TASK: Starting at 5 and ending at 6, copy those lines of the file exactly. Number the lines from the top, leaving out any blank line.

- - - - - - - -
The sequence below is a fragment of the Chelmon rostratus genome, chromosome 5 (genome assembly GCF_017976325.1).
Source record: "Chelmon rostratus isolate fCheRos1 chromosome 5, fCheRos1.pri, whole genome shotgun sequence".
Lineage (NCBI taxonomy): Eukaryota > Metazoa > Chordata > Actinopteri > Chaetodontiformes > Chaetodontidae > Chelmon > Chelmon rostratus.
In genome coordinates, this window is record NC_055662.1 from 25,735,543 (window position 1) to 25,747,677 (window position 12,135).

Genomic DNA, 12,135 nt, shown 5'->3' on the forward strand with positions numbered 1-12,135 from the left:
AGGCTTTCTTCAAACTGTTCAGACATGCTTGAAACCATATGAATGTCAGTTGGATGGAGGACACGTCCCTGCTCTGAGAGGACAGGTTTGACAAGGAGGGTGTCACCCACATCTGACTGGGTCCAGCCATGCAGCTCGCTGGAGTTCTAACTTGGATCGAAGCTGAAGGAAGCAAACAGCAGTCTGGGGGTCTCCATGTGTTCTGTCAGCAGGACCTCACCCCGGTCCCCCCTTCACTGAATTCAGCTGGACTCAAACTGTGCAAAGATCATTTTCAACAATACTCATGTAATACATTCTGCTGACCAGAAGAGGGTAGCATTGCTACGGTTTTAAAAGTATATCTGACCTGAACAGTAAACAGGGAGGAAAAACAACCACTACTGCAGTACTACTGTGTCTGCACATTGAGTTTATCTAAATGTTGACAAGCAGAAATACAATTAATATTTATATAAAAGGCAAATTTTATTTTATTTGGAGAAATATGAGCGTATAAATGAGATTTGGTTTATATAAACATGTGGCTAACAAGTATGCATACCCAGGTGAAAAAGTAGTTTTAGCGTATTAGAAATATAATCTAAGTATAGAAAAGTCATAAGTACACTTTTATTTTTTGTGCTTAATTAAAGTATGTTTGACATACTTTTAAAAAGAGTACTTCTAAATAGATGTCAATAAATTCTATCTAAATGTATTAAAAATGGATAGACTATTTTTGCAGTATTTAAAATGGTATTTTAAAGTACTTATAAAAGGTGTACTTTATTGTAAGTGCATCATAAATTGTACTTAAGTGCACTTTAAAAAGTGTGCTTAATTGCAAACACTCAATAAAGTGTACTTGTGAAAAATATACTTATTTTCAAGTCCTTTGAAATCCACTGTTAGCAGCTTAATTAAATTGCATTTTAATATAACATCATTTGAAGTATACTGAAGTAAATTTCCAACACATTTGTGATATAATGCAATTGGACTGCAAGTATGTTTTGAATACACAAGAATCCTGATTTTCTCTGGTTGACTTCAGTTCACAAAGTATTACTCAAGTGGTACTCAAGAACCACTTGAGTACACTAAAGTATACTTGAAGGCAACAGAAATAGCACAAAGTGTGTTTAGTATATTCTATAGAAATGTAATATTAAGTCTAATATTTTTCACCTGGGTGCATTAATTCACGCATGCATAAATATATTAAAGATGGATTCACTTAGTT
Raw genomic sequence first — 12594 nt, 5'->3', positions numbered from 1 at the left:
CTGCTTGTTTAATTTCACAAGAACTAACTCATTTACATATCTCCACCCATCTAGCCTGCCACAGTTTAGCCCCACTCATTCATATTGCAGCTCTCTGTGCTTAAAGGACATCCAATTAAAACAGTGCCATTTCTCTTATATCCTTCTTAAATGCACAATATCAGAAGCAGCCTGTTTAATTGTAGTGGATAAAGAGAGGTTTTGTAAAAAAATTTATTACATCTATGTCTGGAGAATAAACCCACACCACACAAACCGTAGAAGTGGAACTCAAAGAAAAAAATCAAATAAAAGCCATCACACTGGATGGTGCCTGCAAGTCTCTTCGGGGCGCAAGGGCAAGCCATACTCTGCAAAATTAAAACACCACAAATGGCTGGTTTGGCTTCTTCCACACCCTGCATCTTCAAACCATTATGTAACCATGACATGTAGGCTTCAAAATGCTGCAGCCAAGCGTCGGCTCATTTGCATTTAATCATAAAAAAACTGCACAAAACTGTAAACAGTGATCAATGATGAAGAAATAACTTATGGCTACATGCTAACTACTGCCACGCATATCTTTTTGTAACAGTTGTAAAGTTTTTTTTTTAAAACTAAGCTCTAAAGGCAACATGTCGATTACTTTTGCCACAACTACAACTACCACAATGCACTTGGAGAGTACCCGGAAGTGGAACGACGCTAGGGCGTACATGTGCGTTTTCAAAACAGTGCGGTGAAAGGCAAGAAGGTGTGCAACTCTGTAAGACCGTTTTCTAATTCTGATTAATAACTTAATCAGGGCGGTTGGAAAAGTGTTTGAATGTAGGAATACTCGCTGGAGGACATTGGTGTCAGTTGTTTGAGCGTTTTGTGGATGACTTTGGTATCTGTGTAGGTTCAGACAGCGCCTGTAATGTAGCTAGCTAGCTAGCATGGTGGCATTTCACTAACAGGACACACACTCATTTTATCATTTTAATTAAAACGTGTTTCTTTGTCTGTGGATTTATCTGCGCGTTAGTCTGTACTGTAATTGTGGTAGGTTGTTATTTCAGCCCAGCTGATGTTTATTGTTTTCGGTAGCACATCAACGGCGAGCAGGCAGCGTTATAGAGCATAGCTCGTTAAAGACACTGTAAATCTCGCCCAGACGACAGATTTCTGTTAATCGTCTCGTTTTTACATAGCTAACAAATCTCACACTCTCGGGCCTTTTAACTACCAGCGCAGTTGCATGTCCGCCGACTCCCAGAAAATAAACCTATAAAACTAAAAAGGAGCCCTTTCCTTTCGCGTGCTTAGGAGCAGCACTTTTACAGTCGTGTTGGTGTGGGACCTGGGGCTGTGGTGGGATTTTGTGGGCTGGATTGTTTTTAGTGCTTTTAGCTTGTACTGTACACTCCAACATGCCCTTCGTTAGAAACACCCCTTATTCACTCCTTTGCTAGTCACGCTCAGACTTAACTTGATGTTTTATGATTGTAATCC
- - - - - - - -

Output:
Genomic DNA, 12,135 nt, shown 5'->3' on the forward strand with positions numbered 1-12,135 from the left:
AGGCTTTCTTCAAACTGTTCAGACATGCTTGAAACCATATGAATGTCAGTTGGATGGAGGACACGTCCCTGCTCTGAGAGGACAGGTTTGACAAGGAGGGTGTCACCCACATCTGACTGGGTCCAGCCATGCAGCTCGCTGGAGTTCTAACTTGGATCGAAGCTGAAGGAAGCAAACAGCAGTCTGGGGGTCTCCATGTGTTCTGTCAGCAGGACCTCACCCCGGTCCCCCCTTCACTGAATTCAGCTGGACTCAAACTGTGCAAAGATCATTTTCAACAATACTCATGTAATACATTCTGCTGACCAGAAGAGGGTAGCATTGCTACGGTTTTAAAAGTATATCTGACCTGAACAGTAAACAGGGAGGAAAAACAACCACTACTGCAGTACTACTGTGTCTGCACATTGAGTTTATCTAAATGTTGACAAGCAGAAATACAATTAATATTTATATAAAAGGCAAATTTTATTTTATTTGGAGAAATATGAGCGTATAAATGAGATTTGGTTTATATAAACATGTGGCTAACAAGTATGCATACCCAGGTGAAAAAGTAGTTTTAGCGTATTAGAAATATAATCTAAGTATAGAAAAGTCATAAGTACACTTTTATTTTTTGTGCTTAATTAAAGTATGTTTGACATACTTTTAAAAAGAGTACTTCTAAATAGATGTCAATAAATTCTATCTAAATGTATTAAAAATGGATAGACTATTTTTGCAGTATTTAAAATGGTATTTTAAAGTACTTATAAAAGGTGTACTTTATTGTAAGTGCATCATAAATTGTACTTAAGTGCACTTTAAAAAGTGTGCTTAATTGCAAACACTCAATAAAGTGTACTTGTGAAAAATATACTTATTTTCAAGTCCTTTGAAATCCACTGTTAGCAGCTTAATTAAATTGCATTTTAATATAACATCATTTGAAGTATACTGAAGTAAATTTCCAACACATTTGTGATATAATGCAATTGGACTGCAAGTATGTTTTGAATACACAAGAATCCTGATTTTCTCTGGTTGACTTCAGTTCACAAAGTATTACTCAAGTGGTACTCAAGAACCACTTGAGTACACTAAAGTATACTTGAAGGCAACAGAAATAGCACAAAGTGTGTTTAGTATATTCTATAGAAATGTAATATTAAGTCTAATATTTTTCACCTGGGTGCATTAATTCACGCATGCATAAATATATTAAAGATGGATTCACTTAGTT